The Guardian newspaper in England recently paid a visit to Kim Noble, a painter whose mind coped with an abusive childhood by splintering itself into multiple personalities. The condition is called dissociative personality disorder and today, Kim and her daughter navigate the strange world where one body is inhabited by scores of different minds. When symptoms of the disease manifested early in Kim’s life, the breaks between personalities were clean: Most of the principle characters were free from memories of abuse and no flashbacks ever occurred.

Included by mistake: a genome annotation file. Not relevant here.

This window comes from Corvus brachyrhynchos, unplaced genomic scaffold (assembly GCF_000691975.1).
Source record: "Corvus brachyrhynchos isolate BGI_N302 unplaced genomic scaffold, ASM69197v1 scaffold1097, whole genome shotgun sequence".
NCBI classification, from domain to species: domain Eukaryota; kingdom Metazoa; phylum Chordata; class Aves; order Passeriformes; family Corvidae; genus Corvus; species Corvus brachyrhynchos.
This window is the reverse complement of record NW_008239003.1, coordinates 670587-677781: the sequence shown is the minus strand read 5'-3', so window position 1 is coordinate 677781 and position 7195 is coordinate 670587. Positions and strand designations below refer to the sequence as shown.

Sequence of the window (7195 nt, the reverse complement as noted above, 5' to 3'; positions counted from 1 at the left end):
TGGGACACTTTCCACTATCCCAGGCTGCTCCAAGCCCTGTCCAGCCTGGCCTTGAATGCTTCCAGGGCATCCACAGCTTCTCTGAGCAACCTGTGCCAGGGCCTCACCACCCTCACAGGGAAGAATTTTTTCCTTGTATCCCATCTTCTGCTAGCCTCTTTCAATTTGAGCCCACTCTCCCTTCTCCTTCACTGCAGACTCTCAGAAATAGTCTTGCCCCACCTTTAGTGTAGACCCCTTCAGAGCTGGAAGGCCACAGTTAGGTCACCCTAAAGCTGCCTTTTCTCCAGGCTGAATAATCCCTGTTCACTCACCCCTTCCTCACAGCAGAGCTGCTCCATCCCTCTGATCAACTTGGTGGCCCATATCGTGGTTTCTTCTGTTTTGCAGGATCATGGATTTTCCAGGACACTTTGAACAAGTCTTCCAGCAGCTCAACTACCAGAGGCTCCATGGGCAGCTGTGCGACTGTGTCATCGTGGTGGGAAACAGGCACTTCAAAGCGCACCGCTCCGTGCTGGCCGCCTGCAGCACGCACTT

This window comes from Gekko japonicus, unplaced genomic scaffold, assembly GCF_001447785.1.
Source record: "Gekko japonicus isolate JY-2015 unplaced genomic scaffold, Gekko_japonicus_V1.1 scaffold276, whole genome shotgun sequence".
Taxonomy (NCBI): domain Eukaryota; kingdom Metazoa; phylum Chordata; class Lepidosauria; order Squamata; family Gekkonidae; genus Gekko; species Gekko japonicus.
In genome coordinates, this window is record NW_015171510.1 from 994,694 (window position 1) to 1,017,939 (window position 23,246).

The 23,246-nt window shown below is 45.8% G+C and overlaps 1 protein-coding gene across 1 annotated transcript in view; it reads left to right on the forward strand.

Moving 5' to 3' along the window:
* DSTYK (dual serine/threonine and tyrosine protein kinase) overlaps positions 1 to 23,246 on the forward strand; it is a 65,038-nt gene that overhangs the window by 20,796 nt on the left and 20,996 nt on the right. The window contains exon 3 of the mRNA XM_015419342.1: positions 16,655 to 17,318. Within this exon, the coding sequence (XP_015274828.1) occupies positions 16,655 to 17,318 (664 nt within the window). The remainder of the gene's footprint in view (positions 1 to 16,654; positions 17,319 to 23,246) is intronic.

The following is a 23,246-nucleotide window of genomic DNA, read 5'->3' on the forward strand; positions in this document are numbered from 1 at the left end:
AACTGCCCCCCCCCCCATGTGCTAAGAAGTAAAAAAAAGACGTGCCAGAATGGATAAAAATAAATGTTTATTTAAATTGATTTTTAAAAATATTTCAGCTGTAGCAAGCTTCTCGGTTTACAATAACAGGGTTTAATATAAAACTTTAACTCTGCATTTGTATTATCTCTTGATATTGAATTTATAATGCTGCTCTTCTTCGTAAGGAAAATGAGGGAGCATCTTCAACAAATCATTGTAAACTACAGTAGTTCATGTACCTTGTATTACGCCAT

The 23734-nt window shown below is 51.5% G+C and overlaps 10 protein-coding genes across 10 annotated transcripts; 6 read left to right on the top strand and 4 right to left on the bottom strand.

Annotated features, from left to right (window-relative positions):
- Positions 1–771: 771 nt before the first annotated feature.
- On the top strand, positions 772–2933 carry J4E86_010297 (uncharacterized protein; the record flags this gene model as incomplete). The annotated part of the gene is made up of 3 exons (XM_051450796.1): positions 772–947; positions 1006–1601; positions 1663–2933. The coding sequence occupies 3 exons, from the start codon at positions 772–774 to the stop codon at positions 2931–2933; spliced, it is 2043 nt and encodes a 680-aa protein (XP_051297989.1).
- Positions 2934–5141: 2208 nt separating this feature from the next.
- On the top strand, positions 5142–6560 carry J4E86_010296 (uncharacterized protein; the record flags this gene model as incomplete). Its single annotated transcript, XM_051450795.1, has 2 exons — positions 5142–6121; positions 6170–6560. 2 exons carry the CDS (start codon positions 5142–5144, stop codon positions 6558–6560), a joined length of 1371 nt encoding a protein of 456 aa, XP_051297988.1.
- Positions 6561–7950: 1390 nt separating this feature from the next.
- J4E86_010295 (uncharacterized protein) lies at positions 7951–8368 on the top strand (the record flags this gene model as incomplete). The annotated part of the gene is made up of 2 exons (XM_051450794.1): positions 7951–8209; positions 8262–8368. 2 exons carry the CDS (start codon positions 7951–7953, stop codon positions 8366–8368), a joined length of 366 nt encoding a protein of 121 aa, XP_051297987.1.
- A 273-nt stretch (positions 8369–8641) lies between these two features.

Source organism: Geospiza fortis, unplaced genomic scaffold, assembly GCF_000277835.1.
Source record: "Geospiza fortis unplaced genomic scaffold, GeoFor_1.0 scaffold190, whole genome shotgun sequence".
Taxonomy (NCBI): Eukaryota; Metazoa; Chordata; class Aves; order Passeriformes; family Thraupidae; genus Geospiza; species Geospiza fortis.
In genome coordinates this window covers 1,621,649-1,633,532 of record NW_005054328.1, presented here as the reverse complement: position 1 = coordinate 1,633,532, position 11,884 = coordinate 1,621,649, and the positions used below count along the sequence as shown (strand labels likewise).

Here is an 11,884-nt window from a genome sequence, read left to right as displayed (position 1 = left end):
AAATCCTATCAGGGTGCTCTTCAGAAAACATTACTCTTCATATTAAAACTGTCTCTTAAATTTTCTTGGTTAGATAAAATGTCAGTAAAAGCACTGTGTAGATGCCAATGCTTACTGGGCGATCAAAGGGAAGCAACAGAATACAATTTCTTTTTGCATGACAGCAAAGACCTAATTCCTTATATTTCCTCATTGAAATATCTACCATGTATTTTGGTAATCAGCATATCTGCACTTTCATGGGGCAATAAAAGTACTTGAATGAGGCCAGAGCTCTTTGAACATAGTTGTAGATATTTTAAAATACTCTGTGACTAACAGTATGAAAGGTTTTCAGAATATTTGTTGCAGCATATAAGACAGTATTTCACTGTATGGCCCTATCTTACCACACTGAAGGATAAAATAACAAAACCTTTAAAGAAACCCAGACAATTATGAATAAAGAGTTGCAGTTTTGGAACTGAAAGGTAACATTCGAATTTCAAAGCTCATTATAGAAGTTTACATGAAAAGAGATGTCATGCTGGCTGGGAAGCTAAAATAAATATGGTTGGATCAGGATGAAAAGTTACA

What’s the Big Idea?
The psychotherapist who initially treated Kim, Dr. Valerie Sinason, calls dissociative personality disorder (D.I.D.) “a brilliantly creative survival device”. Although the younger Kim passed through numerous psychiatric hospitals, due to the self-destructive behavior of some of her personalities, today the principle personality, Patricia, is well in control of her life and has successfully raised a daughter. Dr. Sinason admires the capabilities and accomplishments of her patients with D.I.D. because, unlike so many others, they are not held back by specific instances of trauma.